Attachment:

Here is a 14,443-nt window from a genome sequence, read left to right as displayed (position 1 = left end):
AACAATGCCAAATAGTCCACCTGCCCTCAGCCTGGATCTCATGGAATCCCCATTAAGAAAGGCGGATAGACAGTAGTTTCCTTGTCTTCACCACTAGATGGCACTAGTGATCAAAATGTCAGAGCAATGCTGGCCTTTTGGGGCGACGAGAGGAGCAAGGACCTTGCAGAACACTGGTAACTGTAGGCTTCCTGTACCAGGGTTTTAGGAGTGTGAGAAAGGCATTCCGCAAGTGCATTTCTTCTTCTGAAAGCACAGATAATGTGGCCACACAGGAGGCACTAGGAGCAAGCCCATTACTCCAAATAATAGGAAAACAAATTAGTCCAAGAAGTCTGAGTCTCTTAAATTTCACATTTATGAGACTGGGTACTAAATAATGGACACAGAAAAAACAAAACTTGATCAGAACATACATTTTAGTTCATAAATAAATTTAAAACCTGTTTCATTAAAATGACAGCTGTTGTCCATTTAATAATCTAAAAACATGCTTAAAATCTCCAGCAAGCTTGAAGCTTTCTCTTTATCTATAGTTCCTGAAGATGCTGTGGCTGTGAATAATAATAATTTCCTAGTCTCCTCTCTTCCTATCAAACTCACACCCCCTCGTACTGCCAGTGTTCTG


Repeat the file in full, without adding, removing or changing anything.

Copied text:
Here is a 14,443-nt window from a genome sequence, read left to right as displayed (position 1 = left end):
AACAATGCCAAATAGTCCACCTGCCCTCAGCCTGGATCTCATGGAATCCCCATTAAGAAAGGCGGATAGACAGTAGTTTCCTTGTCTTCACCACTAGATGGCACTAGTGATCAAAATGTCAGAGCAATGCTGGCCTTTTGGGGCGACGAGAGGAGCAAGGACCTTGCAGAACACTGGTAACTGTAGGCTTCCTGTACCAGGGTTTTAGGAGTGTGAGAAAGGCATTCCGCAAGTGCATTTCTTCTTCTGAAAGCACAGATAATGTGGCCACACAGGAGGCACTAGGAGCAAGCCCATTACTCCAAATAATAGGAAAACAAATTAGTCCAAGAAGTCTGAGTCTCTTAAATTTCACATTTATGAGACTGGGTACTAAATAATGGACACAGAAAAAACAAAACTTGATCAGAACATACATTTTAGTTCATAAATAAATTTAAAACCTGTTTCATTAAAATGACAGCTGTTGTCCATTTAATAATCTAAAAACATGCTTAAAATCTCCAGCAAGCTTGAAGCTTTCTCTTTATCTATAGTTCCTGAAGATGCTGTGGCTGTGAATAATAATAATTTCCTAGTCTCCTCTCTTCCTATCAAACTCACACCCCCTCGTACTGCCAGTGTTCTG